As weaponization became an important factor during the Cold War, thorium was shelved in favor of the uranium fuel cycle that dominates present-day nuclear power, especially since it's a critical component to making plutonium, and, consequently, hydrogen bombs. As a result, Earth now remains home to some 14,000 nuclear weapons in the hands of at least nine countries that dwarf the destructive potential of the bombs dropped on Hiroshima and Nagasaki. That's more than four for every city on the planet.
Thorium enables us to stop participating in this state of affairs and shift our approach to atomic energy by embracing its unrivaled potential for clean power generation. The reactor designs that leverage thorium can serve this role on a base-load scale nationwide, meaning they can provide continuous, non-intermittent power at all times - regardless of energy demand. In doing so, thorium can function as an energy backbone to help support and extend the power generated by municipally integrated renewables. This becomes especially important in that context, as the immense source of clean energy generated by thorium further allows us to both manufacture and recycle renewables in a carbon-neutral capacity - meaning that the past ecological challenges of their production would no longer apply.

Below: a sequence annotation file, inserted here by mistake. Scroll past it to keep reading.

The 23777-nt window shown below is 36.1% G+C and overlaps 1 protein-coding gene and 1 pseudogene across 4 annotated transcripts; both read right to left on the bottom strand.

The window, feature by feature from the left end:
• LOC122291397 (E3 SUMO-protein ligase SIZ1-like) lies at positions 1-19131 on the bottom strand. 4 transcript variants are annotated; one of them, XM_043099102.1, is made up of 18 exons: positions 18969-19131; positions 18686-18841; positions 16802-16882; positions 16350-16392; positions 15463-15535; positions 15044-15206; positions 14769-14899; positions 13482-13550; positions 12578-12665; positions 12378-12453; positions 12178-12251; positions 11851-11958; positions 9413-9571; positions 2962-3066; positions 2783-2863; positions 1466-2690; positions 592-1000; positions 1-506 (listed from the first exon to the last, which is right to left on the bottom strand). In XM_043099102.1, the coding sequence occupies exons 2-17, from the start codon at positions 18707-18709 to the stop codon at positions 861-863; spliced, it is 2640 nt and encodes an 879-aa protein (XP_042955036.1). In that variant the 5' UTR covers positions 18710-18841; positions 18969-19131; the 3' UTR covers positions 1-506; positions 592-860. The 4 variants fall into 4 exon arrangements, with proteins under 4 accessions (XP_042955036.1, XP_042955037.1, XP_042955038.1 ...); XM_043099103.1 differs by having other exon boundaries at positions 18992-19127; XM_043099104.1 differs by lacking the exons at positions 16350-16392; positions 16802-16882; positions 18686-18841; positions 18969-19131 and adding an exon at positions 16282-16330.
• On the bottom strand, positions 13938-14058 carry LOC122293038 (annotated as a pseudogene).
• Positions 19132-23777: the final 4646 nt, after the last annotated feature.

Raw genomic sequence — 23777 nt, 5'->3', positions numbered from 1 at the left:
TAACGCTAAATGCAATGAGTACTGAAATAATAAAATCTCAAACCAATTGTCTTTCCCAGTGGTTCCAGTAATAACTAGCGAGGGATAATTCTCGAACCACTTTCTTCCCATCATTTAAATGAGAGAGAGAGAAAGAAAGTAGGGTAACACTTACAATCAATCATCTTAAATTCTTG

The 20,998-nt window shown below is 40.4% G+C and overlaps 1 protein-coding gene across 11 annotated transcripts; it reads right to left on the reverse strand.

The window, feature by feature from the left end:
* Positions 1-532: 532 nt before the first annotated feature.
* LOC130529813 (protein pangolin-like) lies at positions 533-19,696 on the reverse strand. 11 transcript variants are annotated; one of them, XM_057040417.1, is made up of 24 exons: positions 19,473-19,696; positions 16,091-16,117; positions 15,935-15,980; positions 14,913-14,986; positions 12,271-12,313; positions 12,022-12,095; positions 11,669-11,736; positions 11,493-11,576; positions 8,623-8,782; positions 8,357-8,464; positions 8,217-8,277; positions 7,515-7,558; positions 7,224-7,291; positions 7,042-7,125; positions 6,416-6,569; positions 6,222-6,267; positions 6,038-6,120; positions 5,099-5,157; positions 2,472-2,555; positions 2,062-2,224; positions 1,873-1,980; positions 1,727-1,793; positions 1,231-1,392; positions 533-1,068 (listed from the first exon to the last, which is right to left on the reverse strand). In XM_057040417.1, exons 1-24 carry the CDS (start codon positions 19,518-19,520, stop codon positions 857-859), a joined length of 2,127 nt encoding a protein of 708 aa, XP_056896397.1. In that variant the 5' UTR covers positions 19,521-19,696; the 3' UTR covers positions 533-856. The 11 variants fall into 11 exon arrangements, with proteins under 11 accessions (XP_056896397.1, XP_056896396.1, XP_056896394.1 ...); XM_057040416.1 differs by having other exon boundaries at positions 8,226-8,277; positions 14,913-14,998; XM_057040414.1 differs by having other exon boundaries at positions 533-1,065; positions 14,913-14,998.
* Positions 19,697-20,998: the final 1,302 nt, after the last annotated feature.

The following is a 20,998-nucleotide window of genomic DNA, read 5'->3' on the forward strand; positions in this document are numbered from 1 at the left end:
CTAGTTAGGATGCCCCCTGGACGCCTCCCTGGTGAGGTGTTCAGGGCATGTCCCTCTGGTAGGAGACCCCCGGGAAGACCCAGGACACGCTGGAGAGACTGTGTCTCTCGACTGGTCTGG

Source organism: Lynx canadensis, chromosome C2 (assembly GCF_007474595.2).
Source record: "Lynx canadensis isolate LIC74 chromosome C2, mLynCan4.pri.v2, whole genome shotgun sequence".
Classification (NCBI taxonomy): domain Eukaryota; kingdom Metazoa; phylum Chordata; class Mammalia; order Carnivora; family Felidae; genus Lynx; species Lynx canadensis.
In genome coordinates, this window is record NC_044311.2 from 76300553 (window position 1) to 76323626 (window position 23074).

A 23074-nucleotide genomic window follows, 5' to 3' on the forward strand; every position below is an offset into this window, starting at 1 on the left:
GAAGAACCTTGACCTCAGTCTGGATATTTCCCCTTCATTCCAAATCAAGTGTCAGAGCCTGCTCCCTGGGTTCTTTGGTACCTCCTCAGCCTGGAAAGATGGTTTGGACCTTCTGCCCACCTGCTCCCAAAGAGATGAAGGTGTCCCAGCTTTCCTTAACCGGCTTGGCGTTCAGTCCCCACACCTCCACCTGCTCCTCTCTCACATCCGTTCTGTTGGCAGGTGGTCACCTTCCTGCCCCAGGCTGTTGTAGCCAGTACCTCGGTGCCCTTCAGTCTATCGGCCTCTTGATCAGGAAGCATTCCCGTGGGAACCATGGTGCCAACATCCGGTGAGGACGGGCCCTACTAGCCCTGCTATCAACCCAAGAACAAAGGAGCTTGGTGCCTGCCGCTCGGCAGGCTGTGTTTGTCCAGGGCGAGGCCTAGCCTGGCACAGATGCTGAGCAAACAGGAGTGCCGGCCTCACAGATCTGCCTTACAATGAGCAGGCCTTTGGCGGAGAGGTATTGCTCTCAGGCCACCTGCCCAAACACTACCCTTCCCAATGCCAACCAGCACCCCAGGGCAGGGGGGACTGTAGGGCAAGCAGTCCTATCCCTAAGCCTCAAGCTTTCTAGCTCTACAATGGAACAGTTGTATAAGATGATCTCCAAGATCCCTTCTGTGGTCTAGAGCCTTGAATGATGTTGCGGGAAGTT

Today, the large-scale production of renewable energy technologies carries massive requirements for materials - more than 10,000 metric tons per terawatt-hour generated. The carbon emissions involved in every step of the renewable supply chain (extraction, transportation, processing, manufacturing, installing, decommissioning, disposing / recycling) are extensive, and carry significant economic and environmental consequences that are often not considered when looking to renewables as a viable energy source. But with thorium, we can manufacture and recycle renewables in a way that's truly clean.
Thorium reactors also generate lots of clean heat that can be used for the synthetic production of vital resources, desalinating fresh water from seawater, and hydrogen fuel thereafter. This provides a cogenerative resource production method as as an inexpensive byproduct of clean power generation. At a large scale, this enables us to desalinate so much fresh water that we can not only solve drought nationwide, but also use our desalinated fresh water supply as a massive battery through The National Aqueduct to store energy generated from renewables.
The result? A massive abundance of clean electricity, fresh water and hydrogen fuel that dramatically amplifies the volume of energy available to society, while at the same time lowering costs of both electricity and the critical resources of water and fuel.
Because thorium reactors can be built to small size, they are ideal complements to and replacements for the small modular uranium reactors being designed and produced today. Because Small Modular Reactors can be built on assembly lines in a modular and standardized capacity, their future adoption of the thorium fuel cycle extends our society's capability to rapidly deploy advanced, clean energy anywhere in the world. This becomes useful not only for traditional power generation, but also for supplemental resource production, atmospheric scrubbing of greenhouse gasses and even methods to clean trash from oceans.